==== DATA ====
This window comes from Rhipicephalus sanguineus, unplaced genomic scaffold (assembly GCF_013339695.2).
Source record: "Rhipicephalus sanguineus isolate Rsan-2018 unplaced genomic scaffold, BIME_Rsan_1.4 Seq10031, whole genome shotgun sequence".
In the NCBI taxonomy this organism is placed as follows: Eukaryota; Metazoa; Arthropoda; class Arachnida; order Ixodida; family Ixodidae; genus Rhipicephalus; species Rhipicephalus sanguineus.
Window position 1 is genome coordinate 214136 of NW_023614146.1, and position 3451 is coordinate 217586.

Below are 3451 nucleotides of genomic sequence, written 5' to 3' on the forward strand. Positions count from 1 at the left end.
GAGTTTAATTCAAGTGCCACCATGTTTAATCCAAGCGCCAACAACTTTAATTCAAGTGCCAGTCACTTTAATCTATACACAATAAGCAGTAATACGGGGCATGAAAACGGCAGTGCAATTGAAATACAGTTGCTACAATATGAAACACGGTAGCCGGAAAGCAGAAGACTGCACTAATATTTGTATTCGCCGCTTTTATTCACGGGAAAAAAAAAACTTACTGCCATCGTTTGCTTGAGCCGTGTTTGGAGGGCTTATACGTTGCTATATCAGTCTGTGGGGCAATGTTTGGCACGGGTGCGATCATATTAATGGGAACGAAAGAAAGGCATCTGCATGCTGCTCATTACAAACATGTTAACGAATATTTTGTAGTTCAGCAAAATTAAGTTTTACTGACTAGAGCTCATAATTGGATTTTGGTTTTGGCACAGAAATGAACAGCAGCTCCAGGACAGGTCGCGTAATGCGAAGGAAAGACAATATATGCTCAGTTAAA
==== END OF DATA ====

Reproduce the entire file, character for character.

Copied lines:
This window comes from Rhipicephalus sanguineus, unplaced genomic scaffold (assembly GCF_013339695.2).
Source record: "Rhipicephalus sanguineus isolate Rsan-2018 unplaced genomic scaffold, BIME_Rsan_1.4 Seq10031, whole genome shotgun sequence".
In the NCBI taxonomy this organism is placed as follows: Eukaryota; Metazoa; Arthropoda; class Arachnida; order Ixodida; family Ixodidae; genus Rhipicephalus; species Rhipicephalus sanguineus.
Window position 1 is genome coordinate 214136 of NW_023614146.1, and position 3451 is coordinate 217586.

Below are 3451 nucleotides of genomic sequence, written 5' to 3' on the forward strand. Positions count from 1 at the left end.
GAGTTTAATTCAAGTGCCACCATGTTTAATCCAAGCGCCAACAACTTTAATTCAAGTGCCAGTCACTTTAATCTATACACAATAAGCAGTAATACGGGGCATGAAAACGGCAGTGCAATTGAAATACAGTTGCTACAATATGAAACACGGTAGCCGGAAAGCAGAAGACTGCACTAATATTTGTATTCGCCGCTTTTATTCACGGGAAAAAAAAAACTTACTGCCATCGTTTGCTTGAGCCGTGTTTGGAGGGCTTATACGTTGCTATATCAGTCTGTGGGGCAATGTTTGGCACGGGTGCGATCATATTAATGGGAACGAAAGAAAGGCATCTGCATGCTGCTCATTACAAACATGTTAACGAATATTTTGTAGTTCAGCAAAATTAAGTTTTACTGACTAGAGCTCATAATTGGATTTTGGTTTTGGCACAGAAATGAACAGCAGCTCCAGGACAGGTCGCGTAATGCGAAGGAAAGACAATATATGCTCAGTTAAA